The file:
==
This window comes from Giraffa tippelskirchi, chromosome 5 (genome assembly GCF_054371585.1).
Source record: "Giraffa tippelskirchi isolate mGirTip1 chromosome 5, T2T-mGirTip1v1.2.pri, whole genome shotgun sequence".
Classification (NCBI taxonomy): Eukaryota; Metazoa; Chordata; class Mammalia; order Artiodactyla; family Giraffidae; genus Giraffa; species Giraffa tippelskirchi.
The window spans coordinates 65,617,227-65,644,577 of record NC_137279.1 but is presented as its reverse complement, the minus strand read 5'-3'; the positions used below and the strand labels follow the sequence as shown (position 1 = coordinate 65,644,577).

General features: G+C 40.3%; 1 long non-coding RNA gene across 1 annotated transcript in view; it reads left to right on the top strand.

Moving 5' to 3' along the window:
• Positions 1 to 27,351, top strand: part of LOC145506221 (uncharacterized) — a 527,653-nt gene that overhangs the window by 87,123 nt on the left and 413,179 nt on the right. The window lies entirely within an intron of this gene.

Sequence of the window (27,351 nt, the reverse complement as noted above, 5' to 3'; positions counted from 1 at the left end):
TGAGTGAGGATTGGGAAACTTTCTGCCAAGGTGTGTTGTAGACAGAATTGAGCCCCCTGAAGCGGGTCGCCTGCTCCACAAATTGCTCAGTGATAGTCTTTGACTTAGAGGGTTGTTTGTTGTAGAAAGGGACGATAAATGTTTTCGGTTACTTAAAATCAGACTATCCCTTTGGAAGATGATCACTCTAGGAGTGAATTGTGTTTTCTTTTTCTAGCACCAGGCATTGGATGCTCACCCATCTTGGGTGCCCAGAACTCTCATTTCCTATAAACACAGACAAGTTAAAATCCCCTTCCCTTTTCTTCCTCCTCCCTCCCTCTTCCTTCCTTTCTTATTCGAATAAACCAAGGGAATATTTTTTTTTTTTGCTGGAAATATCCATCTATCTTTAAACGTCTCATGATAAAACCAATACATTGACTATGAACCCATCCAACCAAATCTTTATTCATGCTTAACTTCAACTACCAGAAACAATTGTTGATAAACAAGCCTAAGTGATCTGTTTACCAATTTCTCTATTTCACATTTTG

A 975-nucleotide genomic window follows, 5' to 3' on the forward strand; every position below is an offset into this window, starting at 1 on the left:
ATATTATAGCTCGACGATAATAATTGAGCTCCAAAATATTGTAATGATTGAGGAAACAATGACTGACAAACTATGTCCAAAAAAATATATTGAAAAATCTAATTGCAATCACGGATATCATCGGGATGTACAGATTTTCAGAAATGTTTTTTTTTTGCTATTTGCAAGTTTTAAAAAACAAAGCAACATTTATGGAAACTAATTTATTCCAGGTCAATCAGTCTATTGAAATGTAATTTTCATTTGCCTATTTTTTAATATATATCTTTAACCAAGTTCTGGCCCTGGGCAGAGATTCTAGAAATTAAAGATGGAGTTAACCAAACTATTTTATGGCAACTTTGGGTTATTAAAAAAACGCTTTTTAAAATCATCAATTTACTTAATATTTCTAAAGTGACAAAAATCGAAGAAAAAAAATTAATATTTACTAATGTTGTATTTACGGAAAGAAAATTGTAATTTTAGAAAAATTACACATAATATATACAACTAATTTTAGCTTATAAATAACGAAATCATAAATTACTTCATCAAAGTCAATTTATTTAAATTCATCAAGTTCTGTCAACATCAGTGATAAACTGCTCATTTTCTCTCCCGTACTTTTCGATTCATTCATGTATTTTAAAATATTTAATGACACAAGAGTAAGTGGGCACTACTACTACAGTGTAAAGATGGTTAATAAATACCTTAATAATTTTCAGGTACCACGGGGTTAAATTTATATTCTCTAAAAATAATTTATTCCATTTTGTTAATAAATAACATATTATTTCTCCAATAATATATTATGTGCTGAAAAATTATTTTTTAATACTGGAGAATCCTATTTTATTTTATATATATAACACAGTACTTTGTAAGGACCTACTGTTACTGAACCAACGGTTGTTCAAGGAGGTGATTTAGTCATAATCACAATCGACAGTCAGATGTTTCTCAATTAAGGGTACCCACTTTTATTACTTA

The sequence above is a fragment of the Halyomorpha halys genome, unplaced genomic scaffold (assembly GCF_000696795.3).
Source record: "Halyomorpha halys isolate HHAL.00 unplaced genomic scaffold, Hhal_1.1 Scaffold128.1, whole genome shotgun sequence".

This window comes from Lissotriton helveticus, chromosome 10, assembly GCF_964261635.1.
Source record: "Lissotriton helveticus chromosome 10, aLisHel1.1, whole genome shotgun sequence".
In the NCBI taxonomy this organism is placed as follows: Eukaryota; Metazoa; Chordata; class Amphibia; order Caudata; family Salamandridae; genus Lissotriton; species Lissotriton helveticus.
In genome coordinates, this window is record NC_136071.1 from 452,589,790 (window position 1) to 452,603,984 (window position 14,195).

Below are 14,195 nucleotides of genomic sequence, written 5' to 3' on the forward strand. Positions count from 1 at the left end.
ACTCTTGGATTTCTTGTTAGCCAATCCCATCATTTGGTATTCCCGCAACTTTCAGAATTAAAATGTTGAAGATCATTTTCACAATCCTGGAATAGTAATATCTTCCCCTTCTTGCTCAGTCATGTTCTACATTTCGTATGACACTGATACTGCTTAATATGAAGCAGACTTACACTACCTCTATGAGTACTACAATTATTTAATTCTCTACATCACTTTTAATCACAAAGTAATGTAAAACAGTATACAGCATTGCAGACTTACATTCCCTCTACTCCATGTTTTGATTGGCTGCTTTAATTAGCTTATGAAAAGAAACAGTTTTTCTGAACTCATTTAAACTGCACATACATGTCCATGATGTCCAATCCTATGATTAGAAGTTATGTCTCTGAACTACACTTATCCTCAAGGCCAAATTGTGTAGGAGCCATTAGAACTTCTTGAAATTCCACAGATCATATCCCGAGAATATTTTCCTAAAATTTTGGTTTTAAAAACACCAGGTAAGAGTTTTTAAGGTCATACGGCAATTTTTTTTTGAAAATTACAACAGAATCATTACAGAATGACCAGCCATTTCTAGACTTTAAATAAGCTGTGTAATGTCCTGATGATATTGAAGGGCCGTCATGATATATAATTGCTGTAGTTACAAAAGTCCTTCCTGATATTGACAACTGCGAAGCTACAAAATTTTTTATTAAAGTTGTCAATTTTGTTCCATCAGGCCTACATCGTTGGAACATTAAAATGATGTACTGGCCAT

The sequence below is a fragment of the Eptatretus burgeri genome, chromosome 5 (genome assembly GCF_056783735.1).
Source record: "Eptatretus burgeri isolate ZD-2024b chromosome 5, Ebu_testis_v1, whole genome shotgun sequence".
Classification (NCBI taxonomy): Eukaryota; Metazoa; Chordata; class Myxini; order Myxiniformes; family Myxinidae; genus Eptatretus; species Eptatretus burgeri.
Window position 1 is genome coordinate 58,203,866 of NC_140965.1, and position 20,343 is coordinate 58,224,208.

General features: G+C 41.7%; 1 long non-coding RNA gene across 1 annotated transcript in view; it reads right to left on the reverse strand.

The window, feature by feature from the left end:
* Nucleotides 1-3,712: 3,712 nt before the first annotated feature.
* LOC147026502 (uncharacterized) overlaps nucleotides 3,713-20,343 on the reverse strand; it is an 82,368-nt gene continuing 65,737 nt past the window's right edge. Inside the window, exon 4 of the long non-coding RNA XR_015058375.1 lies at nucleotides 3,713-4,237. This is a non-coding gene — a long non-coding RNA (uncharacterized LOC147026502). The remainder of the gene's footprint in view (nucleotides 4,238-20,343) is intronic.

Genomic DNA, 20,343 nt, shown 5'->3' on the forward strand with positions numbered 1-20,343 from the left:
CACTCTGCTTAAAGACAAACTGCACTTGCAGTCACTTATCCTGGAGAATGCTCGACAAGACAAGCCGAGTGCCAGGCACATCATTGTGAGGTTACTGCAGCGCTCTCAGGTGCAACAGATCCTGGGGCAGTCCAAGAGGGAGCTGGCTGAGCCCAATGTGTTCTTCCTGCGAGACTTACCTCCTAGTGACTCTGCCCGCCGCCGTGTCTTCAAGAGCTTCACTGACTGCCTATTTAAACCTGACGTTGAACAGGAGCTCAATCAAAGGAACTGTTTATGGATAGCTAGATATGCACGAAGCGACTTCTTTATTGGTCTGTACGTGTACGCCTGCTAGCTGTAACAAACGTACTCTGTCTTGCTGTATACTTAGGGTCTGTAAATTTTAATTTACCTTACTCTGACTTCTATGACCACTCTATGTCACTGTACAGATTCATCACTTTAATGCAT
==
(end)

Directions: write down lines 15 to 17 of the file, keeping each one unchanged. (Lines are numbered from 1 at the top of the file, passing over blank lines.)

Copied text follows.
Source record: "Lissotriton helveticus chromosome 10, aLisHel1.1, whole genome shotgun sequence".
In the NCBI taxonomy this organism is placed as follows: Eukaryota; Metazoa; Chordata; class Amphibia; order Caudata; family Salamandridae; genus Lissotriton; species Lissotriton helveticus.
In genome coordinates, this window is record NC_136071.1 from 452,589,790 (window position 1) to 452,603,984 (window position 14,195).